Bulls Star Alex Caruso Sounds Off on ‘Outright Steal’ of Offseason

Alex Caruso, Chicago Bulls

Getty Alex Caruso #6 of the Chicago Bulls is seen during warm-ups before a game

The Chicago Bulls went about their offseason as planned: re-signing Zach LaVine, making what they hope are improvements on the margins, and counting on the development of their youngsters.

That plan might have still netted them one of the “best values” in free agency in center Andre Drummond who split last season between the Philadelphia 76ers and Brooklyn Nets.

The addition certainly has the support of one of his former teammates.

Drummond figures to help improve the Bulls’ rebounding and, at the very least, be a deterrent when in position down low. While he’s not perfect, what he should bring to the table at the price the Bulls paid is notable.

A Teammate’s Support

Bulls guard Alex Caruso appeared on the July 15 episode of “The Old Man & the Three” podcast with J.J. Redick. While discussing a variety of topics, Caruso was asked what the Bulls needed to do to take the next step as a team.

He replied, “get healthy, stay healthy”. But right after that came the significance of adding Drummond.

“I think we addressed a little bit of our backup 5-role with ‘Drum’ coming in. Shot blocker, rebounder, finisher around the rim. Give a lob threat to us — that dynamic that we didn’t have last year which I think is important in the league nowadays, having a vertical threat.”

Caruso previously spoke about Drummond, his former teammate with the Los Angeles Lakers, on the July 12 episode of the “Bulls Talk Podcast”.

“[Drummond] can get you 10 to 20 (rebounds) depending on how people shoot it any given night. Good screener, I think a little bit of an underrated passer at times, and just a big body…He just has special skills. That’s why he’s been in the league so many times. All-Stars, league-leading rebounds. He’s just a really good player.”

Bang for Their Buck

Forbes’ Bryan Toporek released his list of candidates from the early portion of free agency that could “wind up being the biggest steals”. Drummond is in the group that also includes John Wall of the Los Angeles Clippers and Donte DiVincenzo of the Golden State Warriors.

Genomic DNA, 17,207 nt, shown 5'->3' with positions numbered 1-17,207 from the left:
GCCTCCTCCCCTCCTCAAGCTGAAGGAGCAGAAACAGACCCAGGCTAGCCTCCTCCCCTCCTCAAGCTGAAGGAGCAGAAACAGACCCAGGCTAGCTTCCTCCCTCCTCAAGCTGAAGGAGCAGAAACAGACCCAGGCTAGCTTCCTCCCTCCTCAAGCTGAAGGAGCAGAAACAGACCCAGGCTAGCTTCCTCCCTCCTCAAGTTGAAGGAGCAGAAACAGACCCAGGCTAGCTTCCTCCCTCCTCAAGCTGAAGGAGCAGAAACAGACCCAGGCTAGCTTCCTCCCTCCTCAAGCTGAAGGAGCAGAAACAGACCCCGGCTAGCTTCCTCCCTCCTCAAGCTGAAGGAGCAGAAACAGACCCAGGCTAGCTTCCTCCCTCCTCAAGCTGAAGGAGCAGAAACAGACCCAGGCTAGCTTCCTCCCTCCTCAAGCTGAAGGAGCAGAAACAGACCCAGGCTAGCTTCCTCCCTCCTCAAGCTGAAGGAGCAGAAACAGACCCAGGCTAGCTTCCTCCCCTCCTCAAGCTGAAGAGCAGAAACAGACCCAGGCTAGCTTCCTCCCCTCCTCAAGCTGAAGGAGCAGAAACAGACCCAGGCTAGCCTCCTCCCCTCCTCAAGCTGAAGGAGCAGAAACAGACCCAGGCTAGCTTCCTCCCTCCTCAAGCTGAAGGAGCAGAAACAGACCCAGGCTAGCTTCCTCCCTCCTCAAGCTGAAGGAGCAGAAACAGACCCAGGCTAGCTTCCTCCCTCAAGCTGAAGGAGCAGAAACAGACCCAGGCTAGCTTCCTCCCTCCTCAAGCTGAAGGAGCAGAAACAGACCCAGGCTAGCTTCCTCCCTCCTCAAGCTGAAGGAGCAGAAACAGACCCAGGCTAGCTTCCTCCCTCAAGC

Toporek points out that Drummond has been a starter everywhere but with the 76ers. Even then, says Toporek, he went right back to starting with Brooklyn.

“The Chicago Bulls landed a starting-caliber center for $3.3 million per year…He’ll return positive value just by soaking up 15 or so minutes behind Nikola Vucevic and filling in as a spot starter when needed.”

Drummond’s limitations outside of the paint offensively and in the pick-and-roll on defense will limit his effectiveness in the playoffs.

But Toporek makes no bones about what Drummond will and won’t bring to the table.

“Drummond has long been one of the league’s most prolific rebounders. He led the league in rebounds per game four times between 2015-16 and 2019-20…The soon-to-be 29-year-old won’t provide much offensively outside of the paint…He’s best suited rolling to the basket, serving as a lob threat, and scoring on putbacks after hauling in offensive rebounds.”

The Bulls ranked 29th in offensive rebounding last season, per NBA.com. A few extra possessions could make a big difference for a Bulls squad that was already one of the best in the clutch.

Toporek adds that similar players have gotten paid considerably more this summer.

“Considering what JaVale McGee (three years, $20.4 million) and Dewayne Dedmon (two years, $9.0 million) received from the Dallas Mavericks and Miami Heat, respectively, Drummond is an outright steal in comparison.”

McGee, 34, is a good comparison coming off of back-to-back seasons as a backup with the Phoenix Suns.

He did start for two seasons with the Lakers before that, though, winning a championship in 2020. He is also five years older than Drummond while Dedmon is three years older than the Bulls’ new big man.

Drummond outrebounded both Dedmon and McGee while averaging more points than the former last season.

Flaws Baked Into the Price

Drummond is not as good at the free-throw line (52.4% career) as either Dedmon or McGee who both shoot over 69% at the charity stripe last season. Dedmon also adds the ability to stretch the floor, knocking down 40% of his triples on extremely low volume.

He might be better suited on the bench in late-game situations because of his struggles at the free-throw line.

And if he is shooting a three for the Bulls, it will likely come with the shot clock about to expire.


But, as Toporek notes, the Bulls are not paying him to be a 30-minute-per-game player. They just need him to be a competent backup and a capable fill-in starter for Vucevic. Drummond, who has as many All-Stars to his name as Vucevic, should be capable of that.

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